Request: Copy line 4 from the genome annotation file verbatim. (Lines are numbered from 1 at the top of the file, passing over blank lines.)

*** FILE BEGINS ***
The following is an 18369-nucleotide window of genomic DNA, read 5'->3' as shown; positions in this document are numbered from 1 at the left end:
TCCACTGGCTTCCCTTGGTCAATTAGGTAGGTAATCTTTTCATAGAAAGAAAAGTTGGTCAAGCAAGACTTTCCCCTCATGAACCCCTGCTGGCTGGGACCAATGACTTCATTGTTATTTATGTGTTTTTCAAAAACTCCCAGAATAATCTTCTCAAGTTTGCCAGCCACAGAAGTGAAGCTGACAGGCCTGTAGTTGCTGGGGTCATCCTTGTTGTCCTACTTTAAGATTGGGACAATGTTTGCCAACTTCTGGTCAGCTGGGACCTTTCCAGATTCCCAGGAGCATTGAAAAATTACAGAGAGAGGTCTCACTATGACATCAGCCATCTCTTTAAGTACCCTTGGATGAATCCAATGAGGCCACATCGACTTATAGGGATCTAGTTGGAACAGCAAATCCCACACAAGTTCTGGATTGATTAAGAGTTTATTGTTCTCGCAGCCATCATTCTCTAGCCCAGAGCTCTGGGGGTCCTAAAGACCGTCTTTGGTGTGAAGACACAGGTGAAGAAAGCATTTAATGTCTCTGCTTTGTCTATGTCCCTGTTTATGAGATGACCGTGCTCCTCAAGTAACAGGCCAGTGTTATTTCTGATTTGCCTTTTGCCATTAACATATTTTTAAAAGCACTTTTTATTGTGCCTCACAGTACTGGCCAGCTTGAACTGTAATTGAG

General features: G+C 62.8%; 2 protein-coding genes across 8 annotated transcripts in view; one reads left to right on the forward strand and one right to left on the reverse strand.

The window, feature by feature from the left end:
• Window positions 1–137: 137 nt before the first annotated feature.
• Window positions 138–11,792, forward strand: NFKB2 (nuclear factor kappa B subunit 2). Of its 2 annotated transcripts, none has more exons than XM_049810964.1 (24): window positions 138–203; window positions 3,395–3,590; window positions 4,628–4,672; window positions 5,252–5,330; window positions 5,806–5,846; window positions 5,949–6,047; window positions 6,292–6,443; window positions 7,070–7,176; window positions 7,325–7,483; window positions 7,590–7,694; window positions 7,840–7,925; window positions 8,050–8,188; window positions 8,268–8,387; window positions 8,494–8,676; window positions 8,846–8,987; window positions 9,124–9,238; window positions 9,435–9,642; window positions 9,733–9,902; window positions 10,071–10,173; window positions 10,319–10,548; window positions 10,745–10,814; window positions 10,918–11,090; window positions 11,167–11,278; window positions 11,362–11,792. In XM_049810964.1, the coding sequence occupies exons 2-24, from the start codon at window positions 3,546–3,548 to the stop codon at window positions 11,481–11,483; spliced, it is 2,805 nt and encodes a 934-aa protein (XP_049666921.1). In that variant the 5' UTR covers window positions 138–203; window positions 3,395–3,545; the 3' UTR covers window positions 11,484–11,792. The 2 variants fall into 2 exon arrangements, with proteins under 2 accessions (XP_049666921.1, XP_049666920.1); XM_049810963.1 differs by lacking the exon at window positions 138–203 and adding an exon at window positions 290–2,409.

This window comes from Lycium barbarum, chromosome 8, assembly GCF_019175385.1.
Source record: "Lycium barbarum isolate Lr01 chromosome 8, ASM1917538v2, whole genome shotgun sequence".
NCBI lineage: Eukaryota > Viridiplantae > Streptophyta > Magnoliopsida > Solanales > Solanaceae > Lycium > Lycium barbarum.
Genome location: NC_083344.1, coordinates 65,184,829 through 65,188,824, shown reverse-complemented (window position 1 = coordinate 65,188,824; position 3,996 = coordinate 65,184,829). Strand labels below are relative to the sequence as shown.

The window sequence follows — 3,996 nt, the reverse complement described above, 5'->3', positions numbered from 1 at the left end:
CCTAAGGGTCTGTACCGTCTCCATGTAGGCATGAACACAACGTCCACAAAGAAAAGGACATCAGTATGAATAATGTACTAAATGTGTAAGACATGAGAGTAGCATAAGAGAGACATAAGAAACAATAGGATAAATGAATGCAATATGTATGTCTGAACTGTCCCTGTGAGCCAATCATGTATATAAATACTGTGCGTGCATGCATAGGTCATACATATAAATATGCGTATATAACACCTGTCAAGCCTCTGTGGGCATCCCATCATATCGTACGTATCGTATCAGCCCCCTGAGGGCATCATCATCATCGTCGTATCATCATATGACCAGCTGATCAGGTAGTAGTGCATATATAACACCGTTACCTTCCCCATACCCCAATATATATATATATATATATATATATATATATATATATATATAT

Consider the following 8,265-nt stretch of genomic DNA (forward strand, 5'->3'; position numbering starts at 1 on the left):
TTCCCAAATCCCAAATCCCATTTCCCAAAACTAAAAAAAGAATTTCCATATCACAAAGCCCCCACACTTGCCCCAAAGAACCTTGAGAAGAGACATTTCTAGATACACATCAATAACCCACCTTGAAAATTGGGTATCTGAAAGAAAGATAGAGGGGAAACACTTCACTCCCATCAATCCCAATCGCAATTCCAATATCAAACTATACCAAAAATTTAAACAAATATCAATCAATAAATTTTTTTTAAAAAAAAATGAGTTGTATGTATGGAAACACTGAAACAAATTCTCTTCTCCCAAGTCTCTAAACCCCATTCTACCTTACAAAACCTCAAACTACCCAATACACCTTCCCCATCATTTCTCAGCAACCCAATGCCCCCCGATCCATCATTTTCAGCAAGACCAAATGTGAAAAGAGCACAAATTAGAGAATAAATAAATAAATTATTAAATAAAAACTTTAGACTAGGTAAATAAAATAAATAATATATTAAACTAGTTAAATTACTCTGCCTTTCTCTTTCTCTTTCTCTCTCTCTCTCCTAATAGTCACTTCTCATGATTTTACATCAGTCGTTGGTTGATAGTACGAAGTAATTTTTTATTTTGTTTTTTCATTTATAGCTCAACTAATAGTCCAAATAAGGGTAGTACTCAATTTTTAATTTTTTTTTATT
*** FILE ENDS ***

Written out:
The window, feature by feature from the left end: